By David Brooks
The recent record and near-record high temperatures have the region’s fruit-growers on edge, fearful that a return to cold temperatures might bring a repeat of last year’s disaster, when the peach crop was destroyed.
“I’m almost 70 years old and I’ve been farming since I was old enough to start, and I’ve never seen anything like this,” said Robert Perkins of Autumn View Farm in Pittsfield.
Fruit trees go through a process called hardening in the fall as temperatures drop, then they slowly wake up as temperatures rise in early spring. Commercial fruit trees can deal with wintertime warm spells such as the traditional “January thaw,” but last winter was so warm that trees overreacted. They produced buds in February that were vulnerable to a severe cold snap in March, which harmed apple trees and killed virtually all peach buds in northern New England.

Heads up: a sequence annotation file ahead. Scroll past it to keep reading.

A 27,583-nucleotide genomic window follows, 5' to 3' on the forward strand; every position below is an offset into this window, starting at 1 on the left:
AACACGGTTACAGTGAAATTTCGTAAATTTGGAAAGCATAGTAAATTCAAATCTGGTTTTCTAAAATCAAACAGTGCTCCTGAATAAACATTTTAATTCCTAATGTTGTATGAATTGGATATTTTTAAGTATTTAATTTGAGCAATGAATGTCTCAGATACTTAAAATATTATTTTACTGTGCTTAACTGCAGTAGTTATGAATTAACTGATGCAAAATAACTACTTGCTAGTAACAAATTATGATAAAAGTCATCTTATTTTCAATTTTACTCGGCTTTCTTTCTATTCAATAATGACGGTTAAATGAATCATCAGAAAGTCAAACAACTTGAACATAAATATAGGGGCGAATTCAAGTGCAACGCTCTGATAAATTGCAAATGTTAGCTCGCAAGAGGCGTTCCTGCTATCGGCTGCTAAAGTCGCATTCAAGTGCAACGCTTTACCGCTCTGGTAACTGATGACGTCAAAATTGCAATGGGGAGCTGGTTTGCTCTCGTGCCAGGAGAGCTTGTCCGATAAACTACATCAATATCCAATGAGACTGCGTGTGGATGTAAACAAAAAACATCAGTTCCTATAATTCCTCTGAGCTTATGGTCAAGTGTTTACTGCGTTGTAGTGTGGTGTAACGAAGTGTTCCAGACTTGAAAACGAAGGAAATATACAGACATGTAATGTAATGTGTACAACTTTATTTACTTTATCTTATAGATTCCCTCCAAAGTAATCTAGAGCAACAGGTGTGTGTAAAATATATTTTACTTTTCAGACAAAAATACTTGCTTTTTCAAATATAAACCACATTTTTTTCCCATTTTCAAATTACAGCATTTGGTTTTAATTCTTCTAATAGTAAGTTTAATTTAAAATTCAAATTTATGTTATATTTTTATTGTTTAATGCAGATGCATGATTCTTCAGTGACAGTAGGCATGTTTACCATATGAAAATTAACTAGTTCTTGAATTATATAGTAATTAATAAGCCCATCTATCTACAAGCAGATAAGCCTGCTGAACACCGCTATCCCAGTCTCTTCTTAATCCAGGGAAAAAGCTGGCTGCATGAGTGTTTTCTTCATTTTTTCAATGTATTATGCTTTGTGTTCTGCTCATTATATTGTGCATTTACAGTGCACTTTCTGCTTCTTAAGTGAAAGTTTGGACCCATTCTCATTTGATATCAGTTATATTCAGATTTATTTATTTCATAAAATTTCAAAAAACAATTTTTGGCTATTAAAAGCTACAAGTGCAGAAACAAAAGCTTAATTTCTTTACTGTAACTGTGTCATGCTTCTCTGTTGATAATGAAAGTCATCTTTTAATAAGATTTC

It’s unclear how much budding has started due to the recent crazy weather – Concord beat the high temperature record for at least two days, while more than 100 cities on the East Coast set all-time highs for any day in February – and how much damage a future cold snap might do.
“It’s how warm it was, how cold it gets, and how fast it happens,” said George Hamilton, an educator with UNH Cooperative Extension.